While Jacinda Ardern is doing her best to charm the Pacific, its residents are charming her right back.
The prime minister and a diplomatic delegation have arrived in Rarotonga - having already stopped by Samoa, Tonga and Niue earlier in the week.
Dressed in all white, Ms Ardern on Thursday (NZT) received a vibrant, musical welcome from the House of Ariki (chiefs) at Atupare Marae.
Asking not be carried in - as is traditional - the prime minister and her contingent were welcomed on as children of the Cook Islands. The heavens briefly opened up as the prime minister sat on a stone throne in front of chiefs from around the islands following a kiriti marotai - a ritual for weary travellers.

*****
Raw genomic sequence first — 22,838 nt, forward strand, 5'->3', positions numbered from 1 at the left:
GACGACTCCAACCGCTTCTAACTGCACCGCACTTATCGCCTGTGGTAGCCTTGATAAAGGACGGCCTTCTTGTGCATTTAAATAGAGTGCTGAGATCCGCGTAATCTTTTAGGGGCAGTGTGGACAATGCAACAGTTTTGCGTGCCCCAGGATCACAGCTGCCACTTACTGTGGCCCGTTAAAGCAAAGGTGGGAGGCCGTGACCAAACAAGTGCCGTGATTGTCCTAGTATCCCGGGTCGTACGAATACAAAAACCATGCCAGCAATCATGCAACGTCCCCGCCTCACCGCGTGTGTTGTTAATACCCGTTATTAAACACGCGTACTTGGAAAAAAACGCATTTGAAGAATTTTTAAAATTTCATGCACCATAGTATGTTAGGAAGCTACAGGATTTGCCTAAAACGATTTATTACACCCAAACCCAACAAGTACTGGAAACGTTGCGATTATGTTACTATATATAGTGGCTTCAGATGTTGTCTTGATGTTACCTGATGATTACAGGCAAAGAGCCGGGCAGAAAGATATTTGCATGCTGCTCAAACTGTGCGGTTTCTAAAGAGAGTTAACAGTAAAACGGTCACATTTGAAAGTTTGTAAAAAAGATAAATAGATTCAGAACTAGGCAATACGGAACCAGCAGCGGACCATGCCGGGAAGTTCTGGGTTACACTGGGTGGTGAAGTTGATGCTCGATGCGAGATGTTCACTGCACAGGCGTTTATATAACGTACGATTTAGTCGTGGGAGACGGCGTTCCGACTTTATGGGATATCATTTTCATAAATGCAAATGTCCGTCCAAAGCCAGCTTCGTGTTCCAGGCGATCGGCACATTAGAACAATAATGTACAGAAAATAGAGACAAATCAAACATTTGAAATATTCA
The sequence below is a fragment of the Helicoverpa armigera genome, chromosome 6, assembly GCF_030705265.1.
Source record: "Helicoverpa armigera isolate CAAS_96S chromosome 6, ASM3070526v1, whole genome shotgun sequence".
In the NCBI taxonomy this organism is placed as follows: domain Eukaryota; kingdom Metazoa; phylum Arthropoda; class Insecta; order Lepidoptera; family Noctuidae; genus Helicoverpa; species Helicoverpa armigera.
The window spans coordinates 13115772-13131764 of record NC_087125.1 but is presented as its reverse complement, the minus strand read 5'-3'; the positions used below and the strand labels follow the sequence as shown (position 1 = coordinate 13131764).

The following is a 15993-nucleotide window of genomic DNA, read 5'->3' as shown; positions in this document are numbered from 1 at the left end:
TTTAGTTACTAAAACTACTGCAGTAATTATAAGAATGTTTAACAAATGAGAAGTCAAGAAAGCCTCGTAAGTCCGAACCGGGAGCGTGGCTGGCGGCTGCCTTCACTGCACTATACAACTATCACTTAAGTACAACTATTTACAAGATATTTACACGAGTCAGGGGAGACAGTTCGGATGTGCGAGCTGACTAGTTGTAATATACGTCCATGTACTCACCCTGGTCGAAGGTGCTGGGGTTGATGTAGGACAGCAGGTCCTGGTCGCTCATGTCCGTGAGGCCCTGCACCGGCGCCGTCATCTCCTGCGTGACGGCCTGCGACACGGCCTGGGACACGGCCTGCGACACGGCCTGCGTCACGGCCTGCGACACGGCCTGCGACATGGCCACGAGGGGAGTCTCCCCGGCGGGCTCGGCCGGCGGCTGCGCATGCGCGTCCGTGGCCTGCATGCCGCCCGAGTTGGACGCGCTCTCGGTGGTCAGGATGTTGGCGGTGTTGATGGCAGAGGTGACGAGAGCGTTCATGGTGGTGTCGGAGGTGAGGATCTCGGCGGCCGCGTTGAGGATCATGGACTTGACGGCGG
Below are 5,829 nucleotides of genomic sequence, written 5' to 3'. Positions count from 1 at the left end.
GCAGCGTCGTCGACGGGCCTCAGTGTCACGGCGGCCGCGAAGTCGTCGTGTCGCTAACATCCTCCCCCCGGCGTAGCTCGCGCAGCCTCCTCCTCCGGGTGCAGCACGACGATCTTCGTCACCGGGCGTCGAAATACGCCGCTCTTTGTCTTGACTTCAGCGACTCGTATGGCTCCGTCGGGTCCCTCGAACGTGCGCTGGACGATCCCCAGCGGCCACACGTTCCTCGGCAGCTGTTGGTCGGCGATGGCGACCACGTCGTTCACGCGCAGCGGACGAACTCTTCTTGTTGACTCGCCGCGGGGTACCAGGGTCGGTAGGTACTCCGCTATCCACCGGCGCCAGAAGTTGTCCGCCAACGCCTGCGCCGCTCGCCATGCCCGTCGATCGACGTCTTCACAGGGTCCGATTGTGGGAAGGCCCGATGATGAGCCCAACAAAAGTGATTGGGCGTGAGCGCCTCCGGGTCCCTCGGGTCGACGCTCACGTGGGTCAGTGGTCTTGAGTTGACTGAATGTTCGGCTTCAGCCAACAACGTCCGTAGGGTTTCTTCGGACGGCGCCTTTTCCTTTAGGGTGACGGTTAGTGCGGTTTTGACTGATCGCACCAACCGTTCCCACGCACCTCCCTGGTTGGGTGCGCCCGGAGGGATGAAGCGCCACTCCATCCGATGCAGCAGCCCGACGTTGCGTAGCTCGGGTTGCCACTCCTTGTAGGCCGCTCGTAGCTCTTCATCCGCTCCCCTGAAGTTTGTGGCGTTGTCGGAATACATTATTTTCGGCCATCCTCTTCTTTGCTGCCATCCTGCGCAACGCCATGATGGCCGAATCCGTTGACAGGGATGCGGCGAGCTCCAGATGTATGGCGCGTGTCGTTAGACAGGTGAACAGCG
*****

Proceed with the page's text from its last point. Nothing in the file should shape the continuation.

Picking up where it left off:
Locals assured reporters the downpour was a blessing.
"When Jesus entered Jerusalem, the whole city was moved," Reverend Soatini said during the prayer that followed.
"I think that the Cook Islands has moved, because you have arrived, prime minister."
Ardern, who is six months pregnant, in turn spoke of the links - in culture and language - that New Zealand and Cook Islands shared beyond their governance arrangements.
"As I was leaving ... one of the ariki said to me: don't forget your baby now is Cook Island ... I would have to say that would be a very lucky baby," she told the crowd.
"This is my first visit here ... It will not be my last visit."
Ardern will shortly meeting with her Cook Island counterpart, Henry Puna, with an announcement expected.
At meetings with leaders in Samoa, Tonga and Niue earlier in the week, the government revealed boosts for various forms of aid and development.
Days before New Zealand's annual Pacific Mission delegation set off for the region, Foreign Minister Winston Peters in a speech spoke of "strategic anxiety" about countries with deeper pockets taking hold in the region - and New Zealand's need to "reset" its policies to stay relevant.